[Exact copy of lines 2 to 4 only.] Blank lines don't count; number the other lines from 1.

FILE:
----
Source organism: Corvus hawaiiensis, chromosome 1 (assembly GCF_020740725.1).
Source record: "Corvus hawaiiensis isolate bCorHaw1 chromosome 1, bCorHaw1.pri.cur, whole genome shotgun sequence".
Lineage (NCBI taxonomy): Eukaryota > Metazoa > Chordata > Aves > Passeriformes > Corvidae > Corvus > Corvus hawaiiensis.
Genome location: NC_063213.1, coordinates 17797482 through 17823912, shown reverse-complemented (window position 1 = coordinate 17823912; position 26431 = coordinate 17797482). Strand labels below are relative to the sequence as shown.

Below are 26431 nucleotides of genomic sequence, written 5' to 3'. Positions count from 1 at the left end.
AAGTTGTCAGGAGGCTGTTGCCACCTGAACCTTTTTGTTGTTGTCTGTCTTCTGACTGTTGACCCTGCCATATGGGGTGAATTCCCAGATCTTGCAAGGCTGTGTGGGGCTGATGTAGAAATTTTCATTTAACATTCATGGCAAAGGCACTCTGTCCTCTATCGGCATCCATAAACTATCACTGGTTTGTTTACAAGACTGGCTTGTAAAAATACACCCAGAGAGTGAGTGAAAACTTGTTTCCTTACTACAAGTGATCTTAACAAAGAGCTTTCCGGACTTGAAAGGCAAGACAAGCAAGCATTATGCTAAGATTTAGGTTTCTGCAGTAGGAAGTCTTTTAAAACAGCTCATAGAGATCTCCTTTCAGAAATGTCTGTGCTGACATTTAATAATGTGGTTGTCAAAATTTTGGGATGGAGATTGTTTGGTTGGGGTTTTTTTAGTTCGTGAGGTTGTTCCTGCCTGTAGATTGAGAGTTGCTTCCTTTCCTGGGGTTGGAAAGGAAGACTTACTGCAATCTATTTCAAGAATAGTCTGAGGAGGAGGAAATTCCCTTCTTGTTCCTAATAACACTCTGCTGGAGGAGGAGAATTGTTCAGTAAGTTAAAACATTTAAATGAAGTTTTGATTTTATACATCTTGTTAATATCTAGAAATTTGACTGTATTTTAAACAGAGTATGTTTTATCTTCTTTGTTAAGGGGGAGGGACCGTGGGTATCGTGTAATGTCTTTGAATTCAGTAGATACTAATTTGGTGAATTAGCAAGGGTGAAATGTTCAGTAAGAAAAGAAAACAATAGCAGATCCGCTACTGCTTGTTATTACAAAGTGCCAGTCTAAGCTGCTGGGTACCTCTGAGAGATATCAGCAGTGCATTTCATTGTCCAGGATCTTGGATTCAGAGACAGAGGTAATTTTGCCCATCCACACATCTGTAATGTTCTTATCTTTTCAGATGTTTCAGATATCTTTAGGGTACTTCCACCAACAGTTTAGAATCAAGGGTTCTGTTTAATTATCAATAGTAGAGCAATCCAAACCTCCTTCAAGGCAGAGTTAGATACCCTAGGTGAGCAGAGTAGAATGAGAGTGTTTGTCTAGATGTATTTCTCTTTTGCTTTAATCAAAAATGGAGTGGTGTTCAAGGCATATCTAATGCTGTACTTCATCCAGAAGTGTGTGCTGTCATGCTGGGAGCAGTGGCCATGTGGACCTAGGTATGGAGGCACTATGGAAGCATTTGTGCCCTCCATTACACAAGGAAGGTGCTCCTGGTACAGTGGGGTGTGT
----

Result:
Source record: "Corvus hawaiiensis isolate bCorHaw1 chromosome 1, bCorHaw1.pri.cur, whole genome shotgun sequence".
Lineage (NCBI taxonomy): Eukaryota > Metazoa > Chordata > Aves > Passeriformes > Corvidae > Corvus > Corvus hawaiiensis.
Genome location: NC_063213.1, coordinates 17797482 through 17823912, shown reverse-complemented (window position 1 = coordinate 17823912; position 26431 = coordinate 17797482). Strand labels below are relative to the sequence as shown.